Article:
In the sequel that only exists in my imagination, Boss met up with that white blacksmith again and they built some badass Old West armor together. With that guy as their Q, Boss and Amos went on many important black ops missions. They were the guys who really killed John Wilkes Boothe. They also built the first motorcycles, so the traveling montages are shorter, and there are more wheelies.


This entry was posted on Friday, December 21st, 2012 at 3:00 am and is filed under Reviews, Western. You can follow any responses to this entry through the RSS 2.0 feed. You can skip to the end and leave a response. Pinging is currently not allowed.

11 Responses to “Boss”

  1. happy end of the world everybody

  2. The first time that I heard of this movie was on TRAILERS FROM HELL. When I was a kid, a TV channel showed every Thursday a Jack Arnold movie, followed by a 15 minute interview with him. I don’t think they ever showed this one, but to be honest, I probably wasn’t paying attention, because his classic horror movies like TARANTULA were more interesting to me at that time.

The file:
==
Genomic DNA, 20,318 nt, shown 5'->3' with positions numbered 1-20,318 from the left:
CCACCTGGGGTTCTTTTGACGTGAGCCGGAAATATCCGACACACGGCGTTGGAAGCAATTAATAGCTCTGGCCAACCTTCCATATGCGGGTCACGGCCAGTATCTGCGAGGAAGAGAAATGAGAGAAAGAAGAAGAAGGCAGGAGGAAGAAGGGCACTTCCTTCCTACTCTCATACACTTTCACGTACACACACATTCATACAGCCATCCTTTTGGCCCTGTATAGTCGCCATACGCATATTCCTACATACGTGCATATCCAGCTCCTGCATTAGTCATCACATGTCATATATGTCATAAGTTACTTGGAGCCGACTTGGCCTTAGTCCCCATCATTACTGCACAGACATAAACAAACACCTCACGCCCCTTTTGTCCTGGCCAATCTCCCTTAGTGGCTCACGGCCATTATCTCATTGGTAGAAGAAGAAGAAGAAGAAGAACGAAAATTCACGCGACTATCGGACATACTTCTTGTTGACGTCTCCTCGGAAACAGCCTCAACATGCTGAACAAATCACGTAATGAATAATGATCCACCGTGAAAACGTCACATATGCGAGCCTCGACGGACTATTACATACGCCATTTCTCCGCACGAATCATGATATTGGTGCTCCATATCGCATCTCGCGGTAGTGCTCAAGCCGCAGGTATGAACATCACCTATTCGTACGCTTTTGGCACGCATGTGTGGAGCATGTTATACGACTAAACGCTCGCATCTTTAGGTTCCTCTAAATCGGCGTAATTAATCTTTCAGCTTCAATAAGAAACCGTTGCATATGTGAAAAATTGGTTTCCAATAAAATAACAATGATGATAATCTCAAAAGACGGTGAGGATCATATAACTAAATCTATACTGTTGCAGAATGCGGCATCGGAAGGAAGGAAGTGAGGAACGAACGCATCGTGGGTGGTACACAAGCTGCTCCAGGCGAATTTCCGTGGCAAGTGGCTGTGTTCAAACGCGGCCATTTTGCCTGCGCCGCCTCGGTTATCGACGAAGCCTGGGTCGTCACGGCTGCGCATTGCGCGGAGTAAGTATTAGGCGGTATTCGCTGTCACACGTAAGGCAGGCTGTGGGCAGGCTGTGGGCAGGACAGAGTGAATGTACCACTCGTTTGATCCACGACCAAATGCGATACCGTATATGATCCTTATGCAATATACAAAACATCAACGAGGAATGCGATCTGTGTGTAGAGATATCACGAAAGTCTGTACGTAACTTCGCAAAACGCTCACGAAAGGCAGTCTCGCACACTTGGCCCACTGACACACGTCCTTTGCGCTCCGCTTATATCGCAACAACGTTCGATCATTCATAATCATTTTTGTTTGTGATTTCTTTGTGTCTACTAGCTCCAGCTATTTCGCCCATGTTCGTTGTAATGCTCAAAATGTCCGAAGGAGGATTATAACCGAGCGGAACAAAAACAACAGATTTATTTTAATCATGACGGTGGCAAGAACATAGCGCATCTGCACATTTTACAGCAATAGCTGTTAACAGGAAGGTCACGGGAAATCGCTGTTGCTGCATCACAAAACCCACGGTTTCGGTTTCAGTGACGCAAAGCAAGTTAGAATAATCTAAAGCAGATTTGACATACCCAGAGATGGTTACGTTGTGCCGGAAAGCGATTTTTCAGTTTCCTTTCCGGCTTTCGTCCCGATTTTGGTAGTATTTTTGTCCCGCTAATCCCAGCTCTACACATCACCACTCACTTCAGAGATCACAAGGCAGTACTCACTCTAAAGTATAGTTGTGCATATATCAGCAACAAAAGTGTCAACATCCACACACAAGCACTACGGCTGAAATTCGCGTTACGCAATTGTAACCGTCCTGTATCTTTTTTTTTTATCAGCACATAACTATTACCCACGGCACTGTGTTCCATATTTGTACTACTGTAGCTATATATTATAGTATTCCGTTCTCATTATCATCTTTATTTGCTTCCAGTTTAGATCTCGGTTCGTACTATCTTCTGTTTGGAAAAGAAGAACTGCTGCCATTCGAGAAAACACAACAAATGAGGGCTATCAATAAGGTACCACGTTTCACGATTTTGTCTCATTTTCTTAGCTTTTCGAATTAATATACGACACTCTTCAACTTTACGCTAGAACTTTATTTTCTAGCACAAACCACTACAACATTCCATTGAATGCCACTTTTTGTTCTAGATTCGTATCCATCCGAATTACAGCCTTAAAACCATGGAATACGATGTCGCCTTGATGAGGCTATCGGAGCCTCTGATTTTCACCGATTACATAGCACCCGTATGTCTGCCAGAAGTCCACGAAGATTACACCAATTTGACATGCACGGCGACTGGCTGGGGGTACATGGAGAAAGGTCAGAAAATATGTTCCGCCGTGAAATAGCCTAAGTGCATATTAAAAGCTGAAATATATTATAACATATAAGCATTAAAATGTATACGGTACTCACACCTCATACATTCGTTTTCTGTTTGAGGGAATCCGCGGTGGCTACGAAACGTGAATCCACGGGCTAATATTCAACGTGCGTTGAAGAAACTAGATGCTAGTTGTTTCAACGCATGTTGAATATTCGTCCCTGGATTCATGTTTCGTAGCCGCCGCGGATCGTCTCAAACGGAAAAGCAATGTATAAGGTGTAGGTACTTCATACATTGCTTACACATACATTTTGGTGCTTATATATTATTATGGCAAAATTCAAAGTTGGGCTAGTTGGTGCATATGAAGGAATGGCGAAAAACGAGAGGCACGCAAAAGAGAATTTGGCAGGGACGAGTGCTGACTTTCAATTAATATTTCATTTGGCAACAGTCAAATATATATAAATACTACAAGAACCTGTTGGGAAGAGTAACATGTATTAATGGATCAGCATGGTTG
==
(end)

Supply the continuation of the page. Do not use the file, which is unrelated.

3. Let’s hear it for Jack Arnold! A great and underrated director.

  4. Would you recommend it as a double bill partner for BLAZING SADDLES?

  5. Yes, they have alot of plot similarities, it would probly work.

  6. What does Williamson say in defense of the N-word in the title, theme song, script, etc?

  7. Toby Waller-Kinte

    December 22nd, 2012 at 1:37 pm

    What, no GOODBYE UNCLE TOM, or (especially) DRUM? Drat.

  8. I definitely plan to watch DRUM, but I’m trying to find a decent transfer of it.

  9. Toby Waller-Kinte

    December 22nd, 2012 at 4:27 pm

    You don’t stream from Netflix, do you? Shame, it’s available in HD and everything. Looks terrific.

  10. Another one to check out is Skin Game with James Garner and Louis Gosset Jr.

  11. That one sounds good, Stefaneechi. I’ll have to look for that.